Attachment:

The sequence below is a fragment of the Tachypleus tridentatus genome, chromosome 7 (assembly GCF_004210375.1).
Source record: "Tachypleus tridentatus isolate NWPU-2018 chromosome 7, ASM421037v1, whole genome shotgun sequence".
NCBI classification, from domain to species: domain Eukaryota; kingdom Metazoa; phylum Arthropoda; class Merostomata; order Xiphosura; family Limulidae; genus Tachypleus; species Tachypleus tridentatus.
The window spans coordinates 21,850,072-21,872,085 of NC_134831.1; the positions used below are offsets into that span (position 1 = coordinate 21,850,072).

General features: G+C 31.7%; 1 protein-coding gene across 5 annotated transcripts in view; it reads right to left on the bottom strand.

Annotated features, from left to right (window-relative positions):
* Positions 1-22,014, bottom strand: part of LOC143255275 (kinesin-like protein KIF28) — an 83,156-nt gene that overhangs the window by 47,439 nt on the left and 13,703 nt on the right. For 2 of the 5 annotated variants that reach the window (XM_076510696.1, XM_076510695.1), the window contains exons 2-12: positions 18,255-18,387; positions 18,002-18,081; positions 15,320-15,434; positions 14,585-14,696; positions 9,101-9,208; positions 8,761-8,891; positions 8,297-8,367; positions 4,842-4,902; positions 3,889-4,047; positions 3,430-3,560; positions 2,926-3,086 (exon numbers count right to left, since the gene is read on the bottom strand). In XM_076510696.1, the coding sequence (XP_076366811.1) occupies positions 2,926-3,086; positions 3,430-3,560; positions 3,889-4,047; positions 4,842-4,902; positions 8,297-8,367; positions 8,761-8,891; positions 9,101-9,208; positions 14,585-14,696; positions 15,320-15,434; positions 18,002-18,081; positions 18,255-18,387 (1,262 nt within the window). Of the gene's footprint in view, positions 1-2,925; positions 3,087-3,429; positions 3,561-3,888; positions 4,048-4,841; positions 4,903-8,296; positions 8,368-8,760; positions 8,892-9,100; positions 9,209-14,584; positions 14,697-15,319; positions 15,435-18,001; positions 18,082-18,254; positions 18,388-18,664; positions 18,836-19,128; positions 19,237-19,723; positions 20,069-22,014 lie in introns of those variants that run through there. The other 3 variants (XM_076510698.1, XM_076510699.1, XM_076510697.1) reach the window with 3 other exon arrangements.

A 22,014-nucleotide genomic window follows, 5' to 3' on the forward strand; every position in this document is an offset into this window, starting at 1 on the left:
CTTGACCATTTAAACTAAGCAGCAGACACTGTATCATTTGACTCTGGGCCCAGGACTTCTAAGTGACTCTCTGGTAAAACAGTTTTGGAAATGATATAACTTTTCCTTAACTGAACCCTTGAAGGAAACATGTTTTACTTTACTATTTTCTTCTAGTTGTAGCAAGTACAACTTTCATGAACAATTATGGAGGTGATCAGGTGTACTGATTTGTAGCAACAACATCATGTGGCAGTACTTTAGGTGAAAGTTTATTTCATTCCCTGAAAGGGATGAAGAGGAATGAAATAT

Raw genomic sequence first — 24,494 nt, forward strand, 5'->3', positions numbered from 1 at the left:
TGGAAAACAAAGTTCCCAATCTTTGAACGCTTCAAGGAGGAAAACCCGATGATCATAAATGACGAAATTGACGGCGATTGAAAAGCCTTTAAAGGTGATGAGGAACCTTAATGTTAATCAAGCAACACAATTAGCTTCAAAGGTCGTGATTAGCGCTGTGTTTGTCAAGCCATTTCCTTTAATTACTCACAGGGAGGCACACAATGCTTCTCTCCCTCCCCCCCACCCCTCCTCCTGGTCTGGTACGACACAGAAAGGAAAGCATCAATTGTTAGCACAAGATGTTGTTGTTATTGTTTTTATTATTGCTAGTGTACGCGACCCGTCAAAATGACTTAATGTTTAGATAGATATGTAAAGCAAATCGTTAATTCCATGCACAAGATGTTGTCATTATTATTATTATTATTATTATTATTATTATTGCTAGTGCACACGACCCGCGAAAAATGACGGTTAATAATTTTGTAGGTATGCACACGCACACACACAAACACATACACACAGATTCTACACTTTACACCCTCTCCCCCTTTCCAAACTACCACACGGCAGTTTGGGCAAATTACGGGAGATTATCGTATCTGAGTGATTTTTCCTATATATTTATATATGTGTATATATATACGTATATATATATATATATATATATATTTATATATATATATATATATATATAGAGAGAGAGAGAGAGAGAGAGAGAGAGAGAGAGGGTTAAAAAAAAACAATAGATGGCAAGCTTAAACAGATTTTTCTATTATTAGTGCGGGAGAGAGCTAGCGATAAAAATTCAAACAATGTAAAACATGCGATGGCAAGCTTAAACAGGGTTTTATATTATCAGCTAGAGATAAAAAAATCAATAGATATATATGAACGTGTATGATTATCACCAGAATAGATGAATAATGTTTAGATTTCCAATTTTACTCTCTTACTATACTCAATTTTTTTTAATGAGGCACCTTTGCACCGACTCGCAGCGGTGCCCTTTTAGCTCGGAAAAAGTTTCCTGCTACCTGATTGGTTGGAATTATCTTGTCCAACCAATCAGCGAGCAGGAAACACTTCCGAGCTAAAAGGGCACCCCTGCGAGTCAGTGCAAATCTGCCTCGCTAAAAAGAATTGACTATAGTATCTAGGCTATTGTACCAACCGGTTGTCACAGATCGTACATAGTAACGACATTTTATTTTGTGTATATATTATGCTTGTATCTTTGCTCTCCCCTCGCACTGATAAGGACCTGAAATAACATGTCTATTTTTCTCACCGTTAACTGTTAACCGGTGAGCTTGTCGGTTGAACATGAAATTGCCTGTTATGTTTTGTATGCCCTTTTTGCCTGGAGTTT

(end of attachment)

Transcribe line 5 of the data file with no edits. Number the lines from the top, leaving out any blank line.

General features: G+C 31.7%; 1 protein-coding gene across 5 annotated transcripts in view; it reads right to left on the bottom strand.